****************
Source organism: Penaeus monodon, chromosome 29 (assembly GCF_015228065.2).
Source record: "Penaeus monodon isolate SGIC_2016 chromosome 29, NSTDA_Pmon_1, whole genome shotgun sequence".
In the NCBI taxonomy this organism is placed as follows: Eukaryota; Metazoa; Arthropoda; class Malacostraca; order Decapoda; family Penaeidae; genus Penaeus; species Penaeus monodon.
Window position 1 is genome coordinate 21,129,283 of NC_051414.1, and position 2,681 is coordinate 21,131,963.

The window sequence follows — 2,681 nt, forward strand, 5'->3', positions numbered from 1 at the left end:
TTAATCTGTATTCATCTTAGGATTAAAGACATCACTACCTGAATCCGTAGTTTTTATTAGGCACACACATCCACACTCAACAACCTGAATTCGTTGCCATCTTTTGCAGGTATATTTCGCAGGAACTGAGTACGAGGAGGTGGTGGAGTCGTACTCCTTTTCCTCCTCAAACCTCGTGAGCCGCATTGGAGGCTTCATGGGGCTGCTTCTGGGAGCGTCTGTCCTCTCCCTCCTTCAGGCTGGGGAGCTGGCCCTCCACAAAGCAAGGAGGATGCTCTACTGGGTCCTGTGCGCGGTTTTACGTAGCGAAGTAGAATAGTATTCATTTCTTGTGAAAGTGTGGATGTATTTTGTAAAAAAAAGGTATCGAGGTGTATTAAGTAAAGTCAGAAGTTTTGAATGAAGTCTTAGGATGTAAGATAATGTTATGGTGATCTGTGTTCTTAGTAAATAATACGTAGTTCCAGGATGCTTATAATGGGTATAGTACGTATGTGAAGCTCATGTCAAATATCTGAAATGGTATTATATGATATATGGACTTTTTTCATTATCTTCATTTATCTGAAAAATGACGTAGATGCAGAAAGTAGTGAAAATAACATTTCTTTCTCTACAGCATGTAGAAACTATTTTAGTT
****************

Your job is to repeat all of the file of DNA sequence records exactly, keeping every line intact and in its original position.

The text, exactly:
Source organism: Penaeus monodon, chromosome 29 (assembly GCF_015228065.2).
Source record: "Penaeus monodon isolate SGIC_2016 chromosome 29, NSTDA_Pmon_1, whole genome shotgun sequence".
In the NCBI taxonomy this organism is placed as follows: Eukaryota; Metazoa; Arthropoda; class Malacostraca; order Decapoda; family Penaeidae; genus Penaeus; species Penaeus monodon.
Window position 1 is genome coordinate 21,129,283 of NC_051414.1, and position 2,681 is coordinate 21,131,963.

The window sequence follows — 2,681 nt, forward strand, 5'->3', positions numbered from 1 at the left end:
TTAATCTGTATTCATCTTAGGATTAAAGACATCACTACCTGAATCCGTAGTTTTTATTAGGCACACACATCCACACTCAACAACCTGAATTCGTTGCCATCTTTTGCAGGTATATTTCGCAGGAACTGAGTACGAGGAGGTGGTGGAGTCGTACTCCTTTTCCTCCTCAAACCTCGTGAGCCGCATTGGAGGCTTCATGGGGCTGCTTCTGGGAGCGTCTGTCCTCTCCCTCCTTCAGGCTGGGGAGCTGGCCCTCCACAAAGCAAGGAGGATGCTCTACTGGGTCCTGTGCGCGGTTTTACGTAGCGAAGTAGAATAGTATTCATTTCTTGTGAAAGTGTGGATGTATTTTGTAAAAAAAAGGTATCGAGGTGTATTAAGTAAAGTCAGAAGTTTTGAATGAAGTCTTAGGATGTAAGATAATGTTATGGTGATCTGTGTTCTTAGTAAATAATACGTAGTTCCAGGATGCTTATAATGGGTATAGTACGTATGTGAAGCTCATGTCAAATATCTGAAATGGTATTATATGATATATGGACTTTTTTCATTATCTTCATTTATCTGAAAAATGACGTAGATGCAGAAAGTAGTGAAAATAACATTTCTTTCTCTACAGCATGTAGAAACTATTTTAGTT